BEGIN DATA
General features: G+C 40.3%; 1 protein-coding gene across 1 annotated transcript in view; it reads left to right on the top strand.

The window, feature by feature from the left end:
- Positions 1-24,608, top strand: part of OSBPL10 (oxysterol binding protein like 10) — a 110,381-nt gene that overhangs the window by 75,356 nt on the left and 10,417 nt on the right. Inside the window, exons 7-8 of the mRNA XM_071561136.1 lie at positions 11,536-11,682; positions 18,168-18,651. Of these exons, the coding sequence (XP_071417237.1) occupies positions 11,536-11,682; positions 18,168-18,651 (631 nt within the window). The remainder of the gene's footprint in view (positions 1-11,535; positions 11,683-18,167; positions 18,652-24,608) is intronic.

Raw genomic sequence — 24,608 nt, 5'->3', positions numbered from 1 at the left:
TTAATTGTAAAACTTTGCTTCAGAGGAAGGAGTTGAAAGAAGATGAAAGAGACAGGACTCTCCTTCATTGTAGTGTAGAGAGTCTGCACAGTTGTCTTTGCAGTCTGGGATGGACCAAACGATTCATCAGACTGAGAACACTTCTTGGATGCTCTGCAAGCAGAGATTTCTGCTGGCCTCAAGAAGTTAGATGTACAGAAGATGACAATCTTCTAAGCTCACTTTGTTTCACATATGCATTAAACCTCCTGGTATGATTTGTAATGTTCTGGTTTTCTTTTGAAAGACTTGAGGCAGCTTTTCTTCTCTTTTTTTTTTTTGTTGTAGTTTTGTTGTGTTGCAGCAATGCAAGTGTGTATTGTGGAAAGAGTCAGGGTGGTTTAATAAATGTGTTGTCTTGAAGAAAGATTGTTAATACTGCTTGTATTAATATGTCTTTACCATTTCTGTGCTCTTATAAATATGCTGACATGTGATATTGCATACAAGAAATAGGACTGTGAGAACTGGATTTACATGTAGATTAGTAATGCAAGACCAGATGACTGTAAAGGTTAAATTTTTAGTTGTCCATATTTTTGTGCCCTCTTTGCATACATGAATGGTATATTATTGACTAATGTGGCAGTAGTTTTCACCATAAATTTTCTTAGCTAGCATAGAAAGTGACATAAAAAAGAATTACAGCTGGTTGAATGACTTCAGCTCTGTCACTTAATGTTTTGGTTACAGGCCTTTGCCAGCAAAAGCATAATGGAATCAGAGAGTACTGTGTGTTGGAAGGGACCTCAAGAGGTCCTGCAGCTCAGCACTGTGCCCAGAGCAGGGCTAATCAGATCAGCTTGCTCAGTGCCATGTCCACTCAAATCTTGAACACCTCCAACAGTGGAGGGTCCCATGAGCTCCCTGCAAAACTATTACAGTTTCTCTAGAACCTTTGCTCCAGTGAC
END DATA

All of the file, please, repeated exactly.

General features: G+C 40.3%; 1 protein-coding gene across 1 annotated transcript in view; it reads left to right on the top strand.

The window, feature by feature from the left end:
- Positions 1-24,608, top strand: part of OSBPL10 (oxysterol binding protein like 10) — a 110,381-nt gene that overhangs the window by 75,356 nt on the left and 10,417 nt on the right. Inside the window, exons 7-8 of the mRNA XM_071561136.1 lie at positions 11,536-11,682; positions 18,168-18,651. Of these exons, the coding sequence (XP_071417237.1) occupies positions 11,536-11,682; positions 18,168-18,651 (631 nt within the window). The remainder of the gene's footprint in view (positions 1-11,535; positions 11,683-18,167; positions 18,652-24,608) is intronic.

Raw genomic sequence — 24,608 nt, 5'->3', positions numbered from 1 at the left:
TTAATTGTAAAACTTTGCTTCAGAGGAAGGAGTTGAAAGAAGATGAAAGAGACAGGACTCTCCTTCATTGTAGTGTAGAGAGTCTGCACAGTTGTCTTTGCAGTCTGGGATGGACCAAACGATTCATCAGACTGAGAACACTTCTTGGATGCTCTGCAAGCAGAGATTTCTGCTGGCCTCAAGAAGTTAGATGTACAGAAGATGACAATCTTCTAAGCTCACTTTGTTTCACATATGCATTAAACCTCCTGGTATGATTTGTAATGTTCTGGTTTTCTTTTGAAAGACTTGAGGCAGCTTTTCTTCTCTTTTTTTTTTTTGTTGTAGTTTTGTTGTGTTGCAGCAATGCAAGTGTGTATTGTGGAAAGAGTCAGGGTGGTTTAATAAATGTGTTGTCTTGAAGAAAGATTGTTAATACTGCTTGTATTAATATGTCTTTACCATTTCTGTGCTCTTATAAATATGCTGACATGTGATATTGCATACAAGAAATAGGACTGTGAGAACTGGATTTACATGTAGATTAGTAATGCAAGACCAGATGACTGTAAAGGTTAAATTTTTAGTTGTCCATATTTTTGTGCCCTCTTTGCATACATGAATGGTATATTATTGACTAATGTGGCAGTAGTTTTCACCATAAATTTTCTTAGCTAGCATAGAAAGTGACATAAAAAAGAATTACAGCTGGTTGAATGACTTCAGCTCTGTCACTTAATGTTTTGGTTACAGGCCTTTGCCAGCAAAAGCATAATGGAATCAGAGAGTACTGTGTGTTGGAAGGGACCTCAAGAGGTCCTGCAGCTCAGCACTGTGCCCAGAGCAGGGCTAATCAGATCAGCTTGCTCAGTGCCATGTCCACTCAAATCTTGAACACCTCCAACAGTGGAGGGTCCCATGAGCTCCCTGCAAAACTATTACAGTTTCTCTAGAACCTTTGCTCCAGTGAC